A report on the AGM
Today's Homily Resource
First Reading: Revelation 20:1-4; 21:1-2
Those who reject the beast will reign with Christ, 1000 years.
Then I saw an angel coming down from heaven, holding in his hand the key to the bottomless pit and a great chain. He …
Resolutions from AGM
Resolutions from the AGM held on 24 November 2015.
Fr. P. John Mannion in this article explores the disjunction between the Church’s Canon Law and the teaching of the New Testament.
He does so in the context of the dealings of the Congregation for the Doctrine of the Faith, formerly The Inquisition, with Fr. Tony Flannery.
The injustice of those dealings and lack of due process is compounded when some commentators lay charges against Tony Flannery on the basis of what the CDF has done rather than anything he actually said.
Agenda of Annual General Meeting
Rigidity kills the Heart
Seamus Ahearne wrote this in response to the post 'De-centralisation and the selection of bishops'.
It deserves its own space and as usual Seamus challenges us in a gentle way to expand our horizons.
"We don’t have to protect God. God is used to our mess. Let’s take hold of the vision from Rome and apply it locally."
Iacopo Scaramuzzi reports on some off the cuff remarks made by Pope Francis at a Conference sponsored by the Congregation for the Clergy.
He told bishops: “Be present in your dioceses of resign”
To priests he said “It is not normal for a priest to be often sad, nervous, or of a hard character; it is not good, and does no good, neither for the priest nor for his people,”
About those wishing to enter the seminary he said authorities should think twice if the young man “is too confident, rigid and fundamentalist”.
Pádraig McCarthy poses some interesting questions as we face into a general election in the Republic of Ireland early in the new year.
"We have an election coming early next year, significant for the centenary of 1916. How does our faith in Jesus Christ inform our active citizenship?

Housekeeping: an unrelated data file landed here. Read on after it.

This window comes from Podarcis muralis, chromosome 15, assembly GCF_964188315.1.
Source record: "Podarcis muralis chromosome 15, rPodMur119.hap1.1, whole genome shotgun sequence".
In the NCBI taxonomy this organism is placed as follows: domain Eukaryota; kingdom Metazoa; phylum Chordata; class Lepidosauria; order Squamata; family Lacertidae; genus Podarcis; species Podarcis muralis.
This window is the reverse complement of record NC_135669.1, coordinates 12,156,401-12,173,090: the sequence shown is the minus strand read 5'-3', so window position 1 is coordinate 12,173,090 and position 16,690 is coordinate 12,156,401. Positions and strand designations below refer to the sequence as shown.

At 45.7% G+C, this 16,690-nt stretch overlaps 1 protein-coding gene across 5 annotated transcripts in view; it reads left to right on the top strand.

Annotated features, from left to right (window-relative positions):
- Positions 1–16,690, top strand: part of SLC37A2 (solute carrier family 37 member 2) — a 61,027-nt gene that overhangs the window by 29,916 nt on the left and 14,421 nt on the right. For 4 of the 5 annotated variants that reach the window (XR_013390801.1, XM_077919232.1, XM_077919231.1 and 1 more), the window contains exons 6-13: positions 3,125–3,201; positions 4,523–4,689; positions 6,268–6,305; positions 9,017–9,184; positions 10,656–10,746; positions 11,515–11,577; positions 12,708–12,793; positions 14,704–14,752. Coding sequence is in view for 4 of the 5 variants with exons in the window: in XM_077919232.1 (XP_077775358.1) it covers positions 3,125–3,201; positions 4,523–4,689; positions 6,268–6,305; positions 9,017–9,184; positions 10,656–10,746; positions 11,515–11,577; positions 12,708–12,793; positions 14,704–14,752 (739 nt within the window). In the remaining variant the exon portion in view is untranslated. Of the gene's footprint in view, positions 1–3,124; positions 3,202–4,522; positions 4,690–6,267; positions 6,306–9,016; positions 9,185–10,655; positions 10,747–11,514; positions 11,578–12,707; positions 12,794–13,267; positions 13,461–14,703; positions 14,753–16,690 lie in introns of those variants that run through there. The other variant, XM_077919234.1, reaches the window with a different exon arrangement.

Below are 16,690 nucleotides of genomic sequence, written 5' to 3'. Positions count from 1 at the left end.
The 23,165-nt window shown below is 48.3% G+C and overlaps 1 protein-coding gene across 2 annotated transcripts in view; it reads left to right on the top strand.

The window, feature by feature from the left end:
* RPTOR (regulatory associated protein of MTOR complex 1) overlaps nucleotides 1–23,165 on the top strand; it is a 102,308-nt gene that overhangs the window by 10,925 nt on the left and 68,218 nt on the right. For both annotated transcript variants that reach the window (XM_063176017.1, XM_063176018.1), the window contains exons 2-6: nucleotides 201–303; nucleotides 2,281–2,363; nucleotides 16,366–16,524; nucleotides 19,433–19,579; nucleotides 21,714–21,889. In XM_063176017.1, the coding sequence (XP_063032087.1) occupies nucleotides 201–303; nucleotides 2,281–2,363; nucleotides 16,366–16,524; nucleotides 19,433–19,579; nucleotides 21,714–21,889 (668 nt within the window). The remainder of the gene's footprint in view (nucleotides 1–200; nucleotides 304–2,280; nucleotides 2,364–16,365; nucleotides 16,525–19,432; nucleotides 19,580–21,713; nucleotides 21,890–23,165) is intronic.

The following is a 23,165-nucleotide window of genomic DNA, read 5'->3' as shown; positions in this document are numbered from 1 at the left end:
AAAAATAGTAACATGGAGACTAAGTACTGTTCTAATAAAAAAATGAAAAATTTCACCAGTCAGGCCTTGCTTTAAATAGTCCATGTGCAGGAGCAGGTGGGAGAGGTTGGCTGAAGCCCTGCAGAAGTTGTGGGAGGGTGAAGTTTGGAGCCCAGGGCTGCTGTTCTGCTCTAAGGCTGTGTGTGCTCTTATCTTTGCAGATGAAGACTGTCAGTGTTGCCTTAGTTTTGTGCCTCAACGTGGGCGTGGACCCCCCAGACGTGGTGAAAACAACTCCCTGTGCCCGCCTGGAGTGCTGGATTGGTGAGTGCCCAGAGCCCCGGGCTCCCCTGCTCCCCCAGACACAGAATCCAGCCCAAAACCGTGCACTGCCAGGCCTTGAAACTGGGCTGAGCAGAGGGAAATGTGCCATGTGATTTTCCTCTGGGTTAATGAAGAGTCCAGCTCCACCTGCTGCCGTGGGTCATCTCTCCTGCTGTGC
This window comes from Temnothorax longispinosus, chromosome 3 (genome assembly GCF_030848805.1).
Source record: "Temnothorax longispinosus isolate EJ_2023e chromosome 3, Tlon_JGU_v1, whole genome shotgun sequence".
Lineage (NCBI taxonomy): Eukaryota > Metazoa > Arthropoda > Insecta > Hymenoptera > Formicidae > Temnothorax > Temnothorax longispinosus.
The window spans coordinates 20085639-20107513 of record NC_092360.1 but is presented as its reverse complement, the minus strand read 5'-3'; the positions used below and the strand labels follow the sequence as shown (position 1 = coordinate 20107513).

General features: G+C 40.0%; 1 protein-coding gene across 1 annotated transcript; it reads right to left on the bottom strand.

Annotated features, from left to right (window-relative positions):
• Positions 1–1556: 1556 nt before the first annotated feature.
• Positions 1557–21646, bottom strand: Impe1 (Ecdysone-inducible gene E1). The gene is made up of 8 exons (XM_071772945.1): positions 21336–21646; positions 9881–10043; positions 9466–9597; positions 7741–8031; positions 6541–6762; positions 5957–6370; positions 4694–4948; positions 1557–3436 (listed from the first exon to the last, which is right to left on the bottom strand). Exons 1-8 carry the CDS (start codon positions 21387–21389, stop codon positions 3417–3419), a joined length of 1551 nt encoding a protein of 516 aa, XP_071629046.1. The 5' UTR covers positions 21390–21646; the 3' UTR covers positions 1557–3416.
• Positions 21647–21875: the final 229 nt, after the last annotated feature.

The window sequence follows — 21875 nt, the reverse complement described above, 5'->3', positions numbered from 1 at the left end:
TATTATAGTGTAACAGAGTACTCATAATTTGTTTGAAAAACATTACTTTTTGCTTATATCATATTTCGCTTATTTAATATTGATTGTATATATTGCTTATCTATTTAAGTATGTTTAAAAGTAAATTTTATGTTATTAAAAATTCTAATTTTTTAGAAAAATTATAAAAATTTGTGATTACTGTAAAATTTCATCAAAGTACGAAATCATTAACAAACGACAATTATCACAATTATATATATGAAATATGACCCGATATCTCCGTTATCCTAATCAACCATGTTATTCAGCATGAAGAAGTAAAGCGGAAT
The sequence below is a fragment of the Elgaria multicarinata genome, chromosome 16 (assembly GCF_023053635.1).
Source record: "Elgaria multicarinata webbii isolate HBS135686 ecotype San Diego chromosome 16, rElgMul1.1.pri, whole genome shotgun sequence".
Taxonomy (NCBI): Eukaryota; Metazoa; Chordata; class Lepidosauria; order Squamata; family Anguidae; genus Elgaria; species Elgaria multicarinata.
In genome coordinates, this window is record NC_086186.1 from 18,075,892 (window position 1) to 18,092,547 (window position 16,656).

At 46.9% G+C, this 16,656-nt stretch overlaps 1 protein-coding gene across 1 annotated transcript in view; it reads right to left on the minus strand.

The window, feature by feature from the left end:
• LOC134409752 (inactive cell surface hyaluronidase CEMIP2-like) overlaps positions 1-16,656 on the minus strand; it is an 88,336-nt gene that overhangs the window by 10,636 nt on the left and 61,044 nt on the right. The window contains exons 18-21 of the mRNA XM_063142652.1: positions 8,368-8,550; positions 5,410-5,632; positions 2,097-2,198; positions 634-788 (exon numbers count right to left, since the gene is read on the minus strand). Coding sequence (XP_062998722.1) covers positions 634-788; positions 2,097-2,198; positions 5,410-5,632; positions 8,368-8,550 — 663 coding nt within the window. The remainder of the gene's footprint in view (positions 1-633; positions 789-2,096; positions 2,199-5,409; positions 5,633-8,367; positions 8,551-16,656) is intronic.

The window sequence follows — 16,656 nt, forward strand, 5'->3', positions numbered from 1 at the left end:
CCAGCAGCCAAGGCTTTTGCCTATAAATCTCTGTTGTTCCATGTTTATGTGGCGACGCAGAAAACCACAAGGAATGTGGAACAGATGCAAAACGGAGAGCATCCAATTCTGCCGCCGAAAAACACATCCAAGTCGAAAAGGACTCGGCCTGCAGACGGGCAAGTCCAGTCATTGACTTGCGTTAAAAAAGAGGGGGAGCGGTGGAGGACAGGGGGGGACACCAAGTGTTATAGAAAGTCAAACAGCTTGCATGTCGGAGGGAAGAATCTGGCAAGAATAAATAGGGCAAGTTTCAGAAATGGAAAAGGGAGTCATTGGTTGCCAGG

What inspiration and challenges can faith offer to setting goals in political and public life? "
Robert Mickens in his 'Letter from Rome' on Global Pulse Magazine comments on the stresses and strains that surface when trying to attempt de-centralisation in the church. He says "Reactions to the US bishops’ deliberations this week at their fall meeting suggest that Catholics may have drawn the conclusion, unwittingly, that decentralization may not be all that it’s cracked up to be."
However he adds 'it is going to be a rough and rocky road to healthy decentralization in the Catholic Church. It’s not likely to happen until the synodality that Francis is trying to instill in the Church’s way of living and being also embraces and transforms the way bishops are selected.
Even if a change in the discernment process for choosing our pastors were to be implemented in the next couple of years, it would probably take at least two more generations before we’d get an episcopate that would make decentralized government effective.
Having said that, there are some men in miters – even those with the august rank of cardinal – who should be doing everything as the pope wishes, both in style and emphasis.
And they actually do work for him. They are called apostolic delegates and Vatican officials."
The Tablet recently carried an edited version of a lecture written by Cardinal Walter Kaspar for The Spirit of Catholic Renewal, a conference held at Durham University as one of the events to mark The Tablet’s 175th anniversary. In his absence due to illness, the lecture was delivered by Professor Eamon Duffy.
In his address Cardinal Kasper asked "How can we heal the many wounds of the Church caused by its divisions? How can we heal the many wounds of our world? Once more Pope Francis gives us the right cue. It is taken from the very centre of the Gospel; its name is mercy. Reconciliation, including reconciliation of divided Christians, can be achieved only by mercy."
Sarah Mac Donald reports in the NCR on a recent talk on "What Needs Reform in the Church?" by Fr. Gabriel Daly who was speaking ahead of the launch of his new book, 'The Church: Always in Need of Reform'